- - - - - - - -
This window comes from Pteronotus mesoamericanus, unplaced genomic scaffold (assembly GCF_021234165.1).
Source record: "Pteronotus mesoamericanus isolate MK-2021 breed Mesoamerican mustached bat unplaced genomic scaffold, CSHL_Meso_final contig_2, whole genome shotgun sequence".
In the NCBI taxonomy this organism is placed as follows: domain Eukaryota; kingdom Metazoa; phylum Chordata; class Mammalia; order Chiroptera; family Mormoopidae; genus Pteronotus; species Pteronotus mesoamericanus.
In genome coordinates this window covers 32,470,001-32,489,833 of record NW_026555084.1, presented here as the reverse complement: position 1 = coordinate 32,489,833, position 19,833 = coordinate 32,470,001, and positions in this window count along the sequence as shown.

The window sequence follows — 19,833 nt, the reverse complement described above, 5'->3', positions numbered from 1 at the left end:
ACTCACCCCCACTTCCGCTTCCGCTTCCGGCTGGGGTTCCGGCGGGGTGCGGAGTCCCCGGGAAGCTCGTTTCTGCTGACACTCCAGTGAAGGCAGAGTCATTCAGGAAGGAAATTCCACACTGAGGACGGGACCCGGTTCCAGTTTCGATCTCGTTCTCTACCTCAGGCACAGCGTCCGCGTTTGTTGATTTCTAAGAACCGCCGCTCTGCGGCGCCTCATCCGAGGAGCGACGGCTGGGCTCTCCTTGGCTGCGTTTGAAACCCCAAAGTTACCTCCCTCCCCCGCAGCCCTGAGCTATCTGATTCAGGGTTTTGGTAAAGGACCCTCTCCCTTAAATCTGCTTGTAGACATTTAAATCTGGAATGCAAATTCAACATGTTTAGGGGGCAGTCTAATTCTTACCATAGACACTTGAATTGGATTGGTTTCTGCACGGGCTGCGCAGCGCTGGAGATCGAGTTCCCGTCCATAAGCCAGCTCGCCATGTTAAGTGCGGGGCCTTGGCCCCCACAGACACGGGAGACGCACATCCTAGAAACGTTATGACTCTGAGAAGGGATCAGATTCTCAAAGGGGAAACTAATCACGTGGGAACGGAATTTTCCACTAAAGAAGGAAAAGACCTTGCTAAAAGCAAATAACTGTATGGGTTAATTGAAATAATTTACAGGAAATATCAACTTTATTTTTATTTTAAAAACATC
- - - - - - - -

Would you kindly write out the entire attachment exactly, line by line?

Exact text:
This window comes from Pteronotus mesoamericanus, unplaced genomic scaffold (assembly GCF_021234165.1).
Source record: "Pteronotus mesoamericanus isolate MK-2021 breed Mesoamerican mustached bat unplaced genomic scaffold, CSHL_Meso_final contig_2, whole genome shotgun sequence".
In the NCBI taxonomy this organism is placed as follows: domain Eukaryota; kingdom Metazoa; phylum Chordata; class Mammalia; order Chiroptera; family Mormoopidae; genus Pteronotus; species Pteronotus mesoamericanus.
In genome coordinates this window covers 32,470,001-32,489,833 of record NW_026555084.1, presented here as the reverse complement: position 1 = coordinate 32,489,833, position 19,833 = coordinate 32,470,001, and positions in this window count along the sequence as shown.

The window sequence follows — 19,833 nt, the reverse complement described above, 5'->3', positions numbered from 1 at the left end:
ACTCACCCCCACTTCCGCTTCCGCTTCCGGCTGGGGTTCCGGCGGGGTGCGGAGTCCCCGGGAAGCTCGTTTCTGCTGACACTCCAGTGAAGGCAGAGTCATTCAGGAAGGAAATTCCACACTGAGGACGGGACCCGGTTCCAGTTTCGATCTCGTTCTCTACCTCAGGCACAGCGTCCGCGTTTGTTGATTTCTAAGAACCGCCGCTCTGCGGCGCCTCATCCGAGGAGCGACGGCTGGGCTCTCCTTGGCTGCGTTTGAAACCCCAAAGTTACCTCCCTCCCCCGCAGCCCTGAGCTATCTGATTCAGGGTTTTGGTAAAGGACCCTCTCCCTTAAATCTGCTTGTAGACATTTAAATCTGGAATGCAAATTCAACATGTTTAGGGGGCAGTCTAATTCTTACCATAGACACTTGAATTGGATTGGTTTCTGCACGGGCTGCGCAGCGCTGGAGATCGAGTTCCCGTCCATAAGCCAGCTCGCCATGTTAAGTGCGGGGCCTTGGCCCCCACAGACACGGGAGACGCACATCCTAGAAACGTTATGACTCTGAGAAGGGATCAGATTCTCAAAGGGGAAACTAATCACGTGGGAACGGAATTTTCCACTAAAGAAGGAAAAGACCTTGCTAAAAGCAAATAACTGTATGGGTTAATTGAAATAATTTACAGGAAATATCAACTTTATTTTTATTTTAAAAACATC